Banned
User avatar
Feb 15, 2008
26318 posts
3221 upvotes
Calgary
JuanExprales wrote: Maybe if Nortel had laid off all those useless engineers and the ten support staff for each of them they wouldn't have gone under.
Nortel's problems weren't in the engineering department (they almost always had industry-leading products) -- the big problems were in the accounting function, and business leadership.
TodayHello wrote: ...The Banks are smarter than you - they have floors full of people whose job it is to read Mark77 posts...
Jr. Member
Aug 3, 2010
154 posts
13 upvotes
Vancouver
Mark77 wrote: Nortel's problems weren't in the engineering department (they almost always had industry-leading products) -- the big problems were in the accounting function, and business leadership.
Even with all those industry leading products they were going under. That's why the accounting types at the top decided to cook the books. If the company was making money the accounting types wouldn't have needed to cook the books.
Banned
User avatar
Feb 15, 2008
26318 posts
3221 upvotes
Calgary
JuanExprales wrote: Even with all those industry leading products they were going under. That's why the accounting types at the top decided to cook the books. If the company was making money the accounting types wouldn't have needed to cook the books.
And they weren't making money because the business folks had committed to over-expansion, overpaying for acquisitions (many of whom had technology that would have been trivial for in-house Nortel engineers to replicate), wasteful practices (ie: they almost single-handedely kept Canadian Airlines in business with all the business class tickets they bought), and overproduction.

These were mainly business decisions. An engineer who was an expert in, say, optical networking, or in building cell phone base stations, for instance, had absolutely no part in the demise of the firm, but suffered most of the consequences. The $100-$150k/year such engineer was probably paid was a mere pittance compared to the other costs of the firm.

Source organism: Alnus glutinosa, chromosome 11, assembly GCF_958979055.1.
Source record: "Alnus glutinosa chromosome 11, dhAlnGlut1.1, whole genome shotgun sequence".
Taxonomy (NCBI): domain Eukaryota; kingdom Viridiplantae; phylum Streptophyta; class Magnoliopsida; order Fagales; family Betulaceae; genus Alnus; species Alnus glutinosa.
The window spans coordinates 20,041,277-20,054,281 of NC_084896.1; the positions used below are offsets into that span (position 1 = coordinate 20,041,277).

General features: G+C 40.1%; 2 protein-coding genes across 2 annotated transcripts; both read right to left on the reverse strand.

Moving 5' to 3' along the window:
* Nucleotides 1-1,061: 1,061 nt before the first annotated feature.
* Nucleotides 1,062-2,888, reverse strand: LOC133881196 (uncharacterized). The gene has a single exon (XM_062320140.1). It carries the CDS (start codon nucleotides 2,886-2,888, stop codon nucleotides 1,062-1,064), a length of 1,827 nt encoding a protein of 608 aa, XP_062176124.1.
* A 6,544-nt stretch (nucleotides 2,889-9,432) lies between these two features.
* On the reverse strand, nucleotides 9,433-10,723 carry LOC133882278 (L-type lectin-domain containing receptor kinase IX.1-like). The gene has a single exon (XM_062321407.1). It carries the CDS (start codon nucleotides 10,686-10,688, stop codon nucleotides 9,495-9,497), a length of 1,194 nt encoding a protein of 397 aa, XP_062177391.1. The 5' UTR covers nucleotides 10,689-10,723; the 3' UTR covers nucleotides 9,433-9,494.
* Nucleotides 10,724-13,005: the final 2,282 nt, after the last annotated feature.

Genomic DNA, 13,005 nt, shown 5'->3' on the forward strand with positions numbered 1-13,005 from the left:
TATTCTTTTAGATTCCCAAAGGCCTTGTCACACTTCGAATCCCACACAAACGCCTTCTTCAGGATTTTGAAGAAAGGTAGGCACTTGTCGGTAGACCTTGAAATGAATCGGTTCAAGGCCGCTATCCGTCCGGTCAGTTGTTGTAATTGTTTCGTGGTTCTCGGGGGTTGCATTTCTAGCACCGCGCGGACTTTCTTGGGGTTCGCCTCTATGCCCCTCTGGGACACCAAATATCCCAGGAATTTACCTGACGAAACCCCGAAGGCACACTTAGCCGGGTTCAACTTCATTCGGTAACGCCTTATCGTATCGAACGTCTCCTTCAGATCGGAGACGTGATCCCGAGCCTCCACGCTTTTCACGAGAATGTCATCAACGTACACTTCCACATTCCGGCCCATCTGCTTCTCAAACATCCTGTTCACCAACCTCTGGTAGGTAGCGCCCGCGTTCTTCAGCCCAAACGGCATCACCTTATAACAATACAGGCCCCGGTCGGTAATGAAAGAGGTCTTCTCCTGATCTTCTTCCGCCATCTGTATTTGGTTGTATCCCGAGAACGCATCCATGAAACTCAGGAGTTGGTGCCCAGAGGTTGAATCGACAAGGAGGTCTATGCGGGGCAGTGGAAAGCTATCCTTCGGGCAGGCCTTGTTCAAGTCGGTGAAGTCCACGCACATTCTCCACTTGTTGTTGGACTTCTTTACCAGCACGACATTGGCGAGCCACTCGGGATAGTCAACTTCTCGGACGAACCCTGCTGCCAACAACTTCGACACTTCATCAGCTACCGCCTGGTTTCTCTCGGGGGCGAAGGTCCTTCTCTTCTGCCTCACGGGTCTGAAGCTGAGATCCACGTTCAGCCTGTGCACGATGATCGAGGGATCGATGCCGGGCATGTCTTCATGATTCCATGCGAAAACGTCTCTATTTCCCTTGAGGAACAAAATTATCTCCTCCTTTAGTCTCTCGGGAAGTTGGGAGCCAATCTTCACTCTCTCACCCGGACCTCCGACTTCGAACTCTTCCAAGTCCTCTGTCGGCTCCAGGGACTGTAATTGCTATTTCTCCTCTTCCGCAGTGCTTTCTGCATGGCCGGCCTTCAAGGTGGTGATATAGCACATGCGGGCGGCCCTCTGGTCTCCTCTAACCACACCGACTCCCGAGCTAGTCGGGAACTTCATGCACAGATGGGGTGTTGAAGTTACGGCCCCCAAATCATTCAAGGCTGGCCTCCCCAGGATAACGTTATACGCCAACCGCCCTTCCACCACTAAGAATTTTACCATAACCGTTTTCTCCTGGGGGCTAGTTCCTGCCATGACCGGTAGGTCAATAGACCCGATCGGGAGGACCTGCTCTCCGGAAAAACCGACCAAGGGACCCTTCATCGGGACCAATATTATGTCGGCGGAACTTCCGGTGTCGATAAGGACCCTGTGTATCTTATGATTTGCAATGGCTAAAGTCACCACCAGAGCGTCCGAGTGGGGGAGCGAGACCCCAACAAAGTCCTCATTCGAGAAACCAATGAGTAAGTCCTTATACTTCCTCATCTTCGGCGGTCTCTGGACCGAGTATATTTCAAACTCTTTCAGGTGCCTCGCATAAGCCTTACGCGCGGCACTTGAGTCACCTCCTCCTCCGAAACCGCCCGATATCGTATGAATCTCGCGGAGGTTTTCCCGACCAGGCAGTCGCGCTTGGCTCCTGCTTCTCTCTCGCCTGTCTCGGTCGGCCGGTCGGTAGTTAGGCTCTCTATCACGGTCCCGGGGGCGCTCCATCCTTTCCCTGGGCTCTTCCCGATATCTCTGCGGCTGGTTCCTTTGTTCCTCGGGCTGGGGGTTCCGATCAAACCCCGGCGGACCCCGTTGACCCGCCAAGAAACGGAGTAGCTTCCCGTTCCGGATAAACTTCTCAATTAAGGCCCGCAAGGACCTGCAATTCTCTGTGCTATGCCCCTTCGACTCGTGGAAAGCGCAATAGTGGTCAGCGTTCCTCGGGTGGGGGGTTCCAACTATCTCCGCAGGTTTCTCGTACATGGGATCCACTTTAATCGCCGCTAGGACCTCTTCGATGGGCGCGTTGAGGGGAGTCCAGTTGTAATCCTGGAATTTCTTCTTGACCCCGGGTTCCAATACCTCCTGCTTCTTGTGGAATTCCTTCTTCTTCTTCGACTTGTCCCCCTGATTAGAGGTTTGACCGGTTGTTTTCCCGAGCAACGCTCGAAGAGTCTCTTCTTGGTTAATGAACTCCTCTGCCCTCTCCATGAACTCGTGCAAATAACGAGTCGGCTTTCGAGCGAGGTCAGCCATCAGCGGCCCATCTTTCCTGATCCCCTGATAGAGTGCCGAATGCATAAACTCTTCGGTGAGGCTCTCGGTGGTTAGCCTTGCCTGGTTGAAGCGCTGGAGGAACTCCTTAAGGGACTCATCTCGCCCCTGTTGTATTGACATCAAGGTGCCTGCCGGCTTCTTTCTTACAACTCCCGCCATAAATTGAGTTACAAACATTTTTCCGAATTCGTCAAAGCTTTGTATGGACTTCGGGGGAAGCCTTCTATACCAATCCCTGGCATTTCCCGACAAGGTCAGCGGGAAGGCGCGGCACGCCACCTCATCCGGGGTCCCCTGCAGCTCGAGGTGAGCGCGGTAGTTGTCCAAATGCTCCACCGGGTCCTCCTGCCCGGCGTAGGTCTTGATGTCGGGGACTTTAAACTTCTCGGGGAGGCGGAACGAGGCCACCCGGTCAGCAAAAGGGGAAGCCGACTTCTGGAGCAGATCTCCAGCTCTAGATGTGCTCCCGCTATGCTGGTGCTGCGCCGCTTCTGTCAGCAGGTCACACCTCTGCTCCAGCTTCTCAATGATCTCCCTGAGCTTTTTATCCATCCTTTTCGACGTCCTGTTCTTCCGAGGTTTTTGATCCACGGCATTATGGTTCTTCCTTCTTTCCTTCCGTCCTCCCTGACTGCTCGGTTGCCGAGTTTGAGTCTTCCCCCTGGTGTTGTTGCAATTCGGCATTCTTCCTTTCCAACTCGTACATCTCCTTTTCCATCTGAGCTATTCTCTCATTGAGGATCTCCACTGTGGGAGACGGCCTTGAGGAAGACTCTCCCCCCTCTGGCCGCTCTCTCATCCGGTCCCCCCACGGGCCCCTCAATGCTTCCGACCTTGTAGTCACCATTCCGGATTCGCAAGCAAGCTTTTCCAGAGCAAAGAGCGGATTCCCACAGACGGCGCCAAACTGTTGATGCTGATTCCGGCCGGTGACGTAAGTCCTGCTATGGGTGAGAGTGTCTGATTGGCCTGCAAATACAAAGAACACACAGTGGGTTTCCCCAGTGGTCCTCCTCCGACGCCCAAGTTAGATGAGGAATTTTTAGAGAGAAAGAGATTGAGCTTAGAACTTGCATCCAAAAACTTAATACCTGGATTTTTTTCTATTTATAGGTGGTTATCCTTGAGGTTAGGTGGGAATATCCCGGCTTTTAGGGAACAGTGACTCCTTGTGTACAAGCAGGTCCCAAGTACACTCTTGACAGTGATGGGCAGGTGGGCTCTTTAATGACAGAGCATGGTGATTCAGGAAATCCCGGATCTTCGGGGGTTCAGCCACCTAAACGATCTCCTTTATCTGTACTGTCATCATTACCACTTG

TodayHello wrote: ...The Banks are smarter than you - they have floors full of people whose job it is to read Mark77 posts...
Banned
Jul 3, 2012
53 posts
3 upvotes
You have an attitude and doesnt know how to blend in with your office mates, well that can be a reason for you to lose your job.
Banned
Nov 27, 2006
2200 posts
444 upvotes
Toronto
Mark77 wrote: And they weren't making money because the business folks had committed to over-expansion, overpaying for acquisitions (many of whom had technology that would have been trivial for in-house Nortel engineers to replicate), wasteful practices (ie: they almost single-handedely kept Canadian Airlines in business with all the business class tickets they bought), and overproduction.

These were mainly business decisions. An engineer who was an expert in, say, optical networking, or in building cell phone base stations, for instance, had absolutely no part in the demise of the firm, but suffered most of the consequences. The $100-$150k/year such engineer was probably paid was a mere pittance compared to the other costs of the firm.
Mark, you mention a common problem with most business and business owners/people.

That need for ever expansion. It is what all business models seem to be built on. expand and expand. but what is interesting is that how can you expand ad infinitum, however be on a planet with finite resources and people?

It seems that today, all corporations are in a race to get to the top and to keep growing.

Why cant a corporation grow to a size, become stable, inovate new products, and survive that way?

It's not that it can't. It's that our society is stupid.
Banned
User avatar
Feb 15, 2008
26318 posts
3221 upvotes
Calgary
sirex wrote: Mark, you mention a common problem with most business and business owners/people.Why cant a corporation grow to a size, become stable, inovate new products, and survive that way?
John Roth and the Board (ie: Red Wilson and friends) were like drunken sailors. Buying businesses for the sake of creating hype. Some of it made a lot of sense, but much of it was barely coherent.

Probably if they had more involvement of engineers at the executive/board level, and more importantly, some technological understanding of what they were buying, more of the value of the business would have been preserved.
TodayHello wrote: ...The Banks are smarter than you - they have floors full of people whose job it is to read Mark77 posts...

Top